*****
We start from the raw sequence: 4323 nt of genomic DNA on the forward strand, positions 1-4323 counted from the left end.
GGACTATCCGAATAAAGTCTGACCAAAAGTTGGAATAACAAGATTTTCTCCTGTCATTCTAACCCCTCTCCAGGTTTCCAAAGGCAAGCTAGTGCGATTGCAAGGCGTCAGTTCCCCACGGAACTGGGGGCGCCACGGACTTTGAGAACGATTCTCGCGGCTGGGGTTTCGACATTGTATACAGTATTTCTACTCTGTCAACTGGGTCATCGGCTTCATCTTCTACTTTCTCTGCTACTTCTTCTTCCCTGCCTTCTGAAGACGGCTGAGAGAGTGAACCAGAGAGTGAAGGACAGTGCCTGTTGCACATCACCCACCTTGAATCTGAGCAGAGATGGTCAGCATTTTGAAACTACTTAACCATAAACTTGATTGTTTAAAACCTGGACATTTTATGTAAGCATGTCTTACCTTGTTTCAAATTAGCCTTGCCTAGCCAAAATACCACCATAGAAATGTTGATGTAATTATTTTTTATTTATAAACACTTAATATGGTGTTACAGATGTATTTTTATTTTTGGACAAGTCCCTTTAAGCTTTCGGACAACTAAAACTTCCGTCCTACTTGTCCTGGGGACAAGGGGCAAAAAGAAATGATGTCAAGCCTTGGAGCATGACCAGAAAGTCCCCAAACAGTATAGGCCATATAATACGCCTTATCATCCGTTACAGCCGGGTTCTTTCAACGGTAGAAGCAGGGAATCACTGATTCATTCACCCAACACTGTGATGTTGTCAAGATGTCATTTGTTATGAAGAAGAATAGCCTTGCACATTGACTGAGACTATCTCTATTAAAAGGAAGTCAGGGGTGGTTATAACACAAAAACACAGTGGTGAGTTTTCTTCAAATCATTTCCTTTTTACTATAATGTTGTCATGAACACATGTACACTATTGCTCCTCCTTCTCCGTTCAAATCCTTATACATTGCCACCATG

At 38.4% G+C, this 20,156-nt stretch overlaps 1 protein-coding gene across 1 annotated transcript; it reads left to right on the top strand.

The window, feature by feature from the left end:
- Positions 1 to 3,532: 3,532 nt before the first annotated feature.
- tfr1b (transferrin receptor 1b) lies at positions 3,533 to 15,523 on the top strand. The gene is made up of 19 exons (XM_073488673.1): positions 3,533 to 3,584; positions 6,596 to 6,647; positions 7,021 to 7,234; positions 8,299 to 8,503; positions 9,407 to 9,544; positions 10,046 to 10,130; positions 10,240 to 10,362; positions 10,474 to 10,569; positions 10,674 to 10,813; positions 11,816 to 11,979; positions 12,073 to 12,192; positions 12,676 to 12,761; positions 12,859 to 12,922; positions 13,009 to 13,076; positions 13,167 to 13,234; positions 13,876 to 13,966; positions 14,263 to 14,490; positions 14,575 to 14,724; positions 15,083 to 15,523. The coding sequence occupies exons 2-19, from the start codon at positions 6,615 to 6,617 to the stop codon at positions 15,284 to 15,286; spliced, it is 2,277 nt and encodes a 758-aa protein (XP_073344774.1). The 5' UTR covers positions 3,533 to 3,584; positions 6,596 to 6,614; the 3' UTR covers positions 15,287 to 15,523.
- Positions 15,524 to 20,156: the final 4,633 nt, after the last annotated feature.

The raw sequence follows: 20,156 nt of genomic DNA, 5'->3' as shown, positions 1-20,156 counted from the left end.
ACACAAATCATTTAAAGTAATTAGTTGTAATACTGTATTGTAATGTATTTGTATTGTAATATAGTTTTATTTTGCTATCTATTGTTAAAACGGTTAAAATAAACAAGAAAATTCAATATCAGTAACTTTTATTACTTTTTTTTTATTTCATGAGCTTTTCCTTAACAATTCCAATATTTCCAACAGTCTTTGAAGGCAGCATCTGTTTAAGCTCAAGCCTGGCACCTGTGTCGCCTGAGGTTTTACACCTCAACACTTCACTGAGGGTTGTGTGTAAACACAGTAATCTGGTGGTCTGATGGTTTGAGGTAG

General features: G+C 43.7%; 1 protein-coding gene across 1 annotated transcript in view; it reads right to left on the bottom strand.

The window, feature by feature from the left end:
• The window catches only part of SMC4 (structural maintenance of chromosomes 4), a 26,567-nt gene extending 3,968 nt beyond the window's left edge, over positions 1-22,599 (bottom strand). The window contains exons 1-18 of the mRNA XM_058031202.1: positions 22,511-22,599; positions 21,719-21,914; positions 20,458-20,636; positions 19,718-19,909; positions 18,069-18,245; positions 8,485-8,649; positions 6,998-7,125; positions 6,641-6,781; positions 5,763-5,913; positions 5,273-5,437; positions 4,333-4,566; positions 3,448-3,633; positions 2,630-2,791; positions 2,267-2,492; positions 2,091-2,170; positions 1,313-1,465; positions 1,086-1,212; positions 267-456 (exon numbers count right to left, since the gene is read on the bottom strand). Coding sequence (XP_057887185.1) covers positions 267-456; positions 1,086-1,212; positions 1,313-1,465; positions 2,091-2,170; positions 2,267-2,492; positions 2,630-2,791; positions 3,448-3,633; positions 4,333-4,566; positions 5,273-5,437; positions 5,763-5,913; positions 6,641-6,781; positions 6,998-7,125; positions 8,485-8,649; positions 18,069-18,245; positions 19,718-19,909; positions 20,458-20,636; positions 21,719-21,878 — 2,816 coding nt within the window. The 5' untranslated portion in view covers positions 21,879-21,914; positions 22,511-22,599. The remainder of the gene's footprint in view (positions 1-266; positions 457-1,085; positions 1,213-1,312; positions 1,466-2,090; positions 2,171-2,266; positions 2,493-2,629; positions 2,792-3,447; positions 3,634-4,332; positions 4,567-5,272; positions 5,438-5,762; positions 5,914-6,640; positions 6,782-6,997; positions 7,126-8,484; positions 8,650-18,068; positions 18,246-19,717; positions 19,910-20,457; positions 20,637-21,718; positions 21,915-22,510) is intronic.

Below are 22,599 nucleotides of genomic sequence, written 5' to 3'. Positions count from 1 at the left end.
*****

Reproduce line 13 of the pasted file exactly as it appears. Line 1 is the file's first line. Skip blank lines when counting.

Below are 22,599 nucleotides of genomic sequence, written 5' to 3'. Positions count from 1 at the left end.